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Brown Patch in Lawns
submitted by Sarah Browning, UNL Extension Educator
Brown Patch is a common turf disease that occurs every year in eastern Nebraska, caused by the fungus Rhizoctonia solani. In home lawns, brown patch is found on bluegrass and perennial rye, and it’s the most common disease affecting tall fescue, which is usually very disease resistant. The same fungus also infects zoysiagrass, resulting in a disease called large patch.
Brown patch and large patch have similar symptoms, starting with dead grass blades scattered through the lawn, forming circular or semi-circular patterns. Plants do not die completely, so instead of distinct dead patches, homeowners see a generalized browning through sections of the lawn.
The pattern of damaged grass may start with small areas, but can expand up to several feet in diameter. Often the center of patch, which was affected first, will recover resulting in a doughnut-shaped pattern in the grass when homeowners finally notice it.
Lawns that are heavily infected may show uniform browning, without circular patterns.
Close examination of the leaves shows long, irregular leaf spots that are light tan or whitish in color. The margins of leaf spots are dark brown or purplish-black.
Hot, humid weather with daytime temperatures of 85 degrees or above, and nighttime temperatures over 60 degrees are most conducive to the development of Brown Patch. So it usually doesn’t start to appear in lawns until mid-summer, and will become less active when cooler temperatures return in fall.
Brown patch kills grass leaf blades, but it does not affect the plant crown. So once the disease is controlled, or becomes inactive, the lawn will recover. A minor infection can be managed with good turf management techniques that minimize infection and promote good grass growth.
Drought Symptoms May Mimic Brown Patch
Damage from brown patch should not be confused with the natural physiological response that occurs when drought-stressed grass is mowed, leaving behind brown streaks that follow the path of the mower. If brown patch is the cause of the problem, the leaf spots described above will be easily found.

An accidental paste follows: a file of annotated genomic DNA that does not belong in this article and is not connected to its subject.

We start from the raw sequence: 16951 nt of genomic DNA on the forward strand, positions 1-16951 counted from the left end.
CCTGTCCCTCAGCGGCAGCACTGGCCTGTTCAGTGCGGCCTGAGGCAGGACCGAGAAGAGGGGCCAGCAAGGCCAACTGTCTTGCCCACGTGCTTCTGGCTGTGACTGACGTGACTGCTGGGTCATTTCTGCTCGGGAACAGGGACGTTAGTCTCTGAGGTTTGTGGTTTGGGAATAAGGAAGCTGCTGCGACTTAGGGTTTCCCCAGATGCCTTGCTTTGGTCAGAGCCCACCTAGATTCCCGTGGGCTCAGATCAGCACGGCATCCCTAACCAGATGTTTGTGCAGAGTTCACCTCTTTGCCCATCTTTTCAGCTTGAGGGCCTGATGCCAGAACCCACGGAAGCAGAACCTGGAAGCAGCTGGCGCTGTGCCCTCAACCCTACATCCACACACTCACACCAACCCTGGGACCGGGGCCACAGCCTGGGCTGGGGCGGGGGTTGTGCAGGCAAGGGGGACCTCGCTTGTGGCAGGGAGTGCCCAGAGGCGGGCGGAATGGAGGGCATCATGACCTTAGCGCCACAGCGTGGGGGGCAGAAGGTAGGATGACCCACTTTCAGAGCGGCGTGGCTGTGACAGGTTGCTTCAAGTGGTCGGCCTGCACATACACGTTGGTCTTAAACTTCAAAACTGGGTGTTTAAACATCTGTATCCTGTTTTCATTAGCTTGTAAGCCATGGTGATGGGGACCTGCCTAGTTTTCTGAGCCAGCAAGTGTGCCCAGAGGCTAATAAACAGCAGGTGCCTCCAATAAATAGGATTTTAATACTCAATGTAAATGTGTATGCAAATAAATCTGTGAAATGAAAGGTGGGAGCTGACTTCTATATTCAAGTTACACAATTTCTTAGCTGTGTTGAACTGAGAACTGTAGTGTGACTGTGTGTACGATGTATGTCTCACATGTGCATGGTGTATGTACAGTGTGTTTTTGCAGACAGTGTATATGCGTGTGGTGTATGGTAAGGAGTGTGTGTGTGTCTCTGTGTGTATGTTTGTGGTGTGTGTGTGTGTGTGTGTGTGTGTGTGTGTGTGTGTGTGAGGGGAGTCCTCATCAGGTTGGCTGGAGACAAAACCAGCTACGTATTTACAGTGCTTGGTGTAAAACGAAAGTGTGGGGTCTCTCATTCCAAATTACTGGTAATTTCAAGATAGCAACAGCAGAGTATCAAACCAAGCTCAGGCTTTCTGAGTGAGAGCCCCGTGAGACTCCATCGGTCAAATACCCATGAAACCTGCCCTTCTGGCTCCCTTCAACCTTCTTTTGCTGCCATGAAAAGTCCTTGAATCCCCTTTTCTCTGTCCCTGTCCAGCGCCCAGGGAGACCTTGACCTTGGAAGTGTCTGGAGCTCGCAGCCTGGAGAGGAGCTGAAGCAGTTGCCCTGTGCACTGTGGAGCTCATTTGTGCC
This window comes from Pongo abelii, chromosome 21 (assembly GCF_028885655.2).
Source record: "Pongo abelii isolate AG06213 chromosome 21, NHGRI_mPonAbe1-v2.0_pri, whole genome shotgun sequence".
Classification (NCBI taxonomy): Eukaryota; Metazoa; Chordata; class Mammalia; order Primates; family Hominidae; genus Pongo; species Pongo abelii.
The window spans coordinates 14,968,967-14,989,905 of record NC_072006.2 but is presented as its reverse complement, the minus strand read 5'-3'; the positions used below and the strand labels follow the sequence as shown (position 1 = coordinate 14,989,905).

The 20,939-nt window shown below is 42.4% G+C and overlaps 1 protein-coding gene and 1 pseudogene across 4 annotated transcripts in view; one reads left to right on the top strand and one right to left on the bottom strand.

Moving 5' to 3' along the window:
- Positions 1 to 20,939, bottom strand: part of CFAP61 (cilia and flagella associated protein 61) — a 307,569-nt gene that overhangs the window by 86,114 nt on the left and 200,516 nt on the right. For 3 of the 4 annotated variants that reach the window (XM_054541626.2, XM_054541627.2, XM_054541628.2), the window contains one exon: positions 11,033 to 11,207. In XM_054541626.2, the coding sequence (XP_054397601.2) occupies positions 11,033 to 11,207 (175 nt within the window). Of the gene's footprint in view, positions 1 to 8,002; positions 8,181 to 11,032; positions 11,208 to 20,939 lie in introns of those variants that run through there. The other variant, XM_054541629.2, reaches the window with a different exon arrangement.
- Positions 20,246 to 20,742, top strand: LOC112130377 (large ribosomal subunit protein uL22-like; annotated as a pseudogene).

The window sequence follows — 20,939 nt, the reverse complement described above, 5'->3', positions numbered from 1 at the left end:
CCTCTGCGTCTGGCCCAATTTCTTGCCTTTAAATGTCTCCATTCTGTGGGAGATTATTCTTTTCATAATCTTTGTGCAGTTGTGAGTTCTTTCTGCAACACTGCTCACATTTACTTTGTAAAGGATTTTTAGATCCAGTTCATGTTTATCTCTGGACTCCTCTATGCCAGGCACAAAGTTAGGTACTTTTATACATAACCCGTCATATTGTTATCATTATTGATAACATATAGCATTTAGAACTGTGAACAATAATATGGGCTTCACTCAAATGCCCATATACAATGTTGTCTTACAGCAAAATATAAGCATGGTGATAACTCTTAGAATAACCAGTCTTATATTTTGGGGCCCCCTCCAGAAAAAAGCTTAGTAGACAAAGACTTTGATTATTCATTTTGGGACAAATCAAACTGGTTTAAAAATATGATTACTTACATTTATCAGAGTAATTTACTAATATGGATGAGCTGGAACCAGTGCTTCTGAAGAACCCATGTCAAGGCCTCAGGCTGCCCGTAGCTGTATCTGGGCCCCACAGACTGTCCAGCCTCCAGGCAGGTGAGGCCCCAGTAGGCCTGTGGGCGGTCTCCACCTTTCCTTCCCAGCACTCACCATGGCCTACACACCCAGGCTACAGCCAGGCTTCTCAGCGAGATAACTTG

Brown Patch Management
Poorly drained soil, excessive thatch and evening irrigation all increase a lawn's susceptibility to brown patch by lengthening periods of leaf wetness, and providing good conditions for fungal spore growth. Brown Patch occurs most commonly on dense, heavily fertilized and watered lawns. Lawns that are heavily fertilized in spring put on lush, succulent growth that is very susceptible to infection.
Using a dull mower blade also increases the possibility of infection. A dull blade shreds the leaf tip, creating larger wounds for fungal spores to enter. A sharp mower blade makes a neat, even cut with a smaller surface area for infection.
A homeowner can reduce brown patch severity with these techniques.
- Water grass in the morning and make no more than two applications of water per week. Apply a half-inch of water at a time. Bluegrass lawns may need a third weekly irrigation in the very hottest parts of July and August.
- Remove and dispose of grass clippings from infected areas of the lawn.
- Frequently sharpen the mower blade.
A severe brown patch infection may warrant the use of fungicides. On lawns with a history of the disease, begin fungicide applications when nighttime low temperatures reach 60° F or warmer, and stop when nighttime lows are below 60° F for five consecutive days. Applications should be made on 14 to 28 day intervals depending on the product used; follow label directions on reapplications.
Look for these active ingredients on turfgrass fungicide products available at your local lawn and garden center.
Commercial lawn care companies may use one of the products listed above or a product called Heritage (azoxystrobin), which is only available to commercial pesticide applicators.
It will take several weeks before the turf can put on enough growth that the damaged areas are no longer visible, but the grass will recover.
For more information, visit Brown Patch Disease of Turfgrass
University of Nebraska-Lincoln Extension in Lancaster County is your on-line yard and garden educational resource. The information on this Web site is valid for residents of southeastern Nebraska. It may or may not apply in your area. If you live outside southeastern Nebraska, visit your local Extension office
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